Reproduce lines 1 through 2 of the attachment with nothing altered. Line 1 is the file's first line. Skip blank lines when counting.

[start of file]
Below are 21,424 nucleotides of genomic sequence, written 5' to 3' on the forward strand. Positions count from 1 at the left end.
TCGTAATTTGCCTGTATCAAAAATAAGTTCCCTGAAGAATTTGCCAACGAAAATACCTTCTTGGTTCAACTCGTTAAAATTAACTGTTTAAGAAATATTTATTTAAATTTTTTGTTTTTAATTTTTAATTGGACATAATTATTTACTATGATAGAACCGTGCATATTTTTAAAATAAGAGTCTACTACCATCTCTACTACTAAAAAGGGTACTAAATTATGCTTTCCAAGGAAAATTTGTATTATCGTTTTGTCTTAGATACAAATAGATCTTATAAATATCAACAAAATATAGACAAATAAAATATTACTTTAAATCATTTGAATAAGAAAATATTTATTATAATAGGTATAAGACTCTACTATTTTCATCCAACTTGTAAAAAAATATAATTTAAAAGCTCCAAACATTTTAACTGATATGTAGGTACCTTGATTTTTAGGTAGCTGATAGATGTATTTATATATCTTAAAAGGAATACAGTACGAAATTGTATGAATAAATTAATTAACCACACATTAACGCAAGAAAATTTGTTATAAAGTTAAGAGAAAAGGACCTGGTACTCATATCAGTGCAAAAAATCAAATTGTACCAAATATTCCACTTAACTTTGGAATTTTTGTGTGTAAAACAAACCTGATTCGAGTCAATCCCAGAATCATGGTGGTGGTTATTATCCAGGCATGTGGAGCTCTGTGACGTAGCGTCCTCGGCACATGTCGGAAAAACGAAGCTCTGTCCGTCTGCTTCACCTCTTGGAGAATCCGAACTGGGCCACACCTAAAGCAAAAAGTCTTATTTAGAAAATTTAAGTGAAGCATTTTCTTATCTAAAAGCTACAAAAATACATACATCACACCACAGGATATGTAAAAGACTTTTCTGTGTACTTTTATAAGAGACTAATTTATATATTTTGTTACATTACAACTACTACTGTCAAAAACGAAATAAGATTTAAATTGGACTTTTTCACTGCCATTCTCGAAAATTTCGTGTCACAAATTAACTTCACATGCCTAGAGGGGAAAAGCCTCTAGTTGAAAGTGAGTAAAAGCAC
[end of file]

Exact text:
Below are 21,424 nucleotides of genomic sequence, written 5' to 3' on the forward strand. Positions count from 1 at the left end.
TCGTAATTTGCCTGTATCAAAAATAAGTTCCCTGAAGAATTTGCCAACGAAAATACCTTCTTGGTTCAACTCGTTAAAATTAACTGTTTAAGAAATATTTATTTAAATTTTTTGTTTTTAATTTTTAATTGGACATAATTATTTACTATGATAGAACCGTGCATATTTTTAAAATAAGAGTCTACTACCATCTCTACTACTAAAAAGGGTACTAAATTATGCTTTCCAAGGAAAATTTGTATTATCGTTTTGTCTTAGATACAAATAGATCTTATAAATATCAACAAAATATAGACAAATAAAATATTACTTTAAATCATTTGAATAAGAAAATATTTATTATAATAGGTATAAGACTCTACTATTTTCATCCAACTTGTAAAAAAATATAATTTAAAAGCTCCAAACATTTTAACTGATATGTAGGTACCTTGATTTTTAGGTAGCTGATAGATGTATTTATATATCTTAAAAGGAATACAGTACGAAATTGTATGAATAAATTAATTAACCACACATTAACGCAAGAAAATTTGTTATAAAGTTAAGAGAAAAGGACCTGGTACTCATATCAGTGCAAAAAATCAAATTGTACCAAATATTCCACTTAACTTTGGAATTTTTGTGTGTAAAACAAACCTGATTCGAGTCAATCCCAGAATCATGGTGGTGGTTATTATCCAGGCATGTGGAGCTCTGTGACGTAGCGTCCTCGGCACATGTCGGAAAAACGAAGCTCTGTCCGTCTGCTTCACCTCTTGGAGAATCCGAACTGGGCCACACCTAAAGCAAAAAGTCTTATTTAGAAAATTTAAGTGAAGCATTTTCTTATCTAAAAGCTACAAAAATACATACATCACACCACAGGATATGTAAAAGACTTTTCTGTGTACTTTTATAAGAGACTAATTTATATATTTTGTTACATTACAACTACTACTGTCAAAAACGAAATAAGATTTAAATTGGACTTTTTCACTGCCATTCTCGAAAATTTCGTGTCACAAATTAACTTCACATGCCTAGAGGGGAAAAGCCTCTAGTTGAAAGTGAGTAAAAGCAC